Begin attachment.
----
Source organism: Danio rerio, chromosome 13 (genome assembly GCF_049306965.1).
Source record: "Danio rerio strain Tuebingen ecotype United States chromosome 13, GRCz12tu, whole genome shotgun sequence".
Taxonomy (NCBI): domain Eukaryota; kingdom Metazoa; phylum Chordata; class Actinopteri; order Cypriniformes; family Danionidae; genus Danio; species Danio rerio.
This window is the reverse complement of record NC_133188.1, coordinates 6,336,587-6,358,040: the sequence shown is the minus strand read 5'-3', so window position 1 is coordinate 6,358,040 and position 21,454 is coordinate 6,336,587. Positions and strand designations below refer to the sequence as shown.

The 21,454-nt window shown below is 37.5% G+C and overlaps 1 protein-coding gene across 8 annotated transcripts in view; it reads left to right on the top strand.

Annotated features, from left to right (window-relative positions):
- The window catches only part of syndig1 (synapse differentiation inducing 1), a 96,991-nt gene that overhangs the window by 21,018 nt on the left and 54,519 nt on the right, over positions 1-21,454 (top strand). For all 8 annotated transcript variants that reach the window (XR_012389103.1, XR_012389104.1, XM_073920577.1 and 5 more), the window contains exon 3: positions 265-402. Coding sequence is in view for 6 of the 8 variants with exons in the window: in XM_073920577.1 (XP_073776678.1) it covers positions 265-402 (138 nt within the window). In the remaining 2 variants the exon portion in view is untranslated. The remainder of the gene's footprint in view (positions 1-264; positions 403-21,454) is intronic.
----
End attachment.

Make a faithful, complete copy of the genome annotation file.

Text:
Source organism: Danio rerio, chromosome 13 (genome assembly GCF_049306965.1).
Source record: "Danio rerio strain Tuebingen ecotype United States chromosome 13, GRCz12tu, whole genome shotgun sequence".
Taxonomy (NCBI): domain Eukaryota; kingdom Metazoa; phylum Chordata; class Actinopteri; order Cypriniformes; family Danionidae; genus Danio; species Danio rerio.
This window is the reverse complement of record NC_133188.1, coordinates 6,336,587-6,358,040: the sequence shown is the minus strand read 5'-3', so window position 1 is coordinate 6,358,040 and position 21,454 is coordinate 6,336,587. Positions and strand designations below refer to the sequence as shown.

The 21,454-nt window shown below is 37.5% G+C and overlaps 1 protein-coding gene across 8 annotated transcripts in view; it reads left to right on the top strand.

Annotated features, from left to right (window-relative positions):
- The window catches only part of syndig1 (synapse differentiation inducing 1), a 96,991-nt gene that overhangs the window by 21,018 nt on the left and 54,519 nt on the right, over positions 1-21,454 (top strand). For all 8 annotated transcript variants that reach the window (XR_012389103.1, XR_012389104.1, XM_073920577.1 and 5 more), the window contains exon 3: positions 265-402. Coding sequence is in view for 6 of the 8 variants with exons in the window: in XM_073920577.1 (XP_073776678.1) it covers positions 265-402 (138 nt within the window). In the remaining 2 variants the exon portion in view is untranslated. The remainder of the gene's footprint in view (positions 1-264; positions 403-21,454) is intronic.